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“When you care for an aging relative, you may find yourself in the midst of situations for which you couldn’t plan or prepare. And, then you find yourself surrounded by bottles and bottles of medications. How overwhelming is that!

We asked Brian Wolstenholme, a Board Certified Geriatric Pharmacist, Senior Care Pharmacist and Fellow of the American Society of Consultant Pharmacists, to share his expertise in managing medications for older adults. Our questions and his answers follow.

1. What is a board-certified Geriatric Pharmacist? Do our local pharmacies staff geriatric pharmacists?
A Board-Certified Geriatric Pharmacist (CGP) has demonstrated the skills and knowledge of geriatric pharmaceutical care by taking and passing a written exam. There’s a little more than a thousand CGP’s in the U.S., so most pharmacies do not employ a CGP. The best way to find one is through the website,, which has a directory of practitioners.

2. Medications can be a god-send, but they also can be a messy mixture. How do we ensure our care recipients are prescribed medications that will help them?
Back in the 1960’s, there were only around 600 drug products on the market. Today, when you include biological drugs, that number today swells to well over 8,000. This makes it almost impossible for prescribers to provide optimal medication therapy management to patients. And, when you consider the current volume of prescriptions pharmacies handle, do not expect inappropriate prescribing to stop at the drugstore, either. This is where pharmacists with specialized training can step in to identify, prevent and resolve medication-related problems.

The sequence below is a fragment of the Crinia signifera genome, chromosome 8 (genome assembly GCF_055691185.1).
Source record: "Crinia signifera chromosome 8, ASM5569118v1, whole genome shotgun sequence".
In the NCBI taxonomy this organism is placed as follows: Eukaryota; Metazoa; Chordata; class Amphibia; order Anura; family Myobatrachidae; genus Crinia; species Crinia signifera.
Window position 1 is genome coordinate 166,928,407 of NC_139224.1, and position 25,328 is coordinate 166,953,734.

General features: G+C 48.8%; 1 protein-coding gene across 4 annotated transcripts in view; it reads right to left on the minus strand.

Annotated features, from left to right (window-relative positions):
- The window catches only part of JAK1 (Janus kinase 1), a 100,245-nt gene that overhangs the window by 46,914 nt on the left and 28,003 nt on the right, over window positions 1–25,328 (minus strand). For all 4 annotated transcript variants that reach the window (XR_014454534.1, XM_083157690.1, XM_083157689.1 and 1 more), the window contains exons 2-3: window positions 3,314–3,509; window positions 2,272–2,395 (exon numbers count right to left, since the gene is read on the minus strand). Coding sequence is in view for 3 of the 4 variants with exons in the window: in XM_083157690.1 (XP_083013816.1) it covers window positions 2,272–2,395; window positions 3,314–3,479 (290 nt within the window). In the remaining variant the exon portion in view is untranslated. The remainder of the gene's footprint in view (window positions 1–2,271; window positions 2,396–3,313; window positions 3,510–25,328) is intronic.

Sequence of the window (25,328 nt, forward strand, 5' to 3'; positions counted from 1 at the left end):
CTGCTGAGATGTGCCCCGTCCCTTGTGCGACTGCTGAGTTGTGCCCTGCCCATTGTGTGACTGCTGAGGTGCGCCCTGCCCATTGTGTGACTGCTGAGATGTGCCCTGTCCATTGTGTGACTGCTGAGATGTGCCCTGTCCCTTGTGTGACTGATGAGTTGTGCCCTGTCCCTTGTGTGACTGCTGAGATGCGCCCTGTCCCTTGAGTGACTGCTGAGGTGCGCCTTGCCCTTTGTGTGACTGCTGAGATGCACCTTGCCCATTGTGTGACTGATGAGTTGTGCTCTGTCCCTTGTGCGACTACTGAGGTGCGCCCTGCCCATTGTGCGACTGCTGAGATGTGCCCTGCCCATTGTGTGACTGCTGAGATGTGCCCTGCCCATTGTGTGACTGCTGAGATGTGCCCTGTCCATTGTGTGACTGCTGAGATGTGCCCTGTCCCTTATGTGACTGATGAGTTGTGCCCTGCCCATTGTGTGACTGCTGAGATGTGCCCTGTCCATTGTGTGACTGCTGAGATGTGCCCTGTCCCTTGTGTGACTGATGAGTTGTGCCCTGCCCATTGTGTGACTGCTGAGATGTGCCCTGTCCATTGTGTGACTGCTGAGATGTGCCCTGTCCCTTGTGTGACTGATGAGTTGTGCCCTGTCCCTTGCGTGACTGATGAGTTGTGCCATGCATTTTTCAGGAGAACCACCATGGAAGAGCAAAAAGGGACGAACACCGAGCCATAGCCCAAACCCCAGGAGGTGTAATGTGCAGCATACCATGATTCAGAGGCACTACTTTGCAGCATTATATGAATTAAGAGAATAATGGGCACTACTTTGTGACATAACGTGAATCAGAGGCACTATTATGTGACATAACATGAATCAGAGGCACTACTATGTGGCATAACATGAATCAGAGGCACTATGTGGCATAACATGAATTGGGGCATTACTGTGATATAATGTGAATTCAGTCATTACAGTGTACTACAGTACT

3. What are the signs that a care recipient may be over-medicated?
Obvious signs and symptoms can range from drowsiness and dizziness to agitation and anxiety. Others are less obvious, and include high- or low-blood pressure, increase or decreased blood sugar, depression, forgetfulness and malaise. Any time a patient falls, medications should be investigated.

4. How do we know if our care recipients’ medications may be causing an adverse reaction? Any signs we can be aware of?
There is a famous quote in my profession: “Any symptom in an elderly patient should be considered a drug side effect until proven otherwise.” -J. Gurwitz et al. Therefore, careful medication screening of elderly patients to detect medication-related problems is recommended. To rate the risk of medication-related problems, take this assessment, available at

5. Why do we have to more careful monitoring medications with older adults? What happens as we age?
As we age, the way we process medications changes. Medications take longer to be absorbed and may take longer to be removed from our bodies. For this reason, several medications that can potentially cause serious problems in the elderly, such as Darvocet and Benadryl, should be avoided in the elderly. Patients with chronic conditions, such as diabetes or Alzheimer’s disease, are at even greater risk to inappropriate prescribing.

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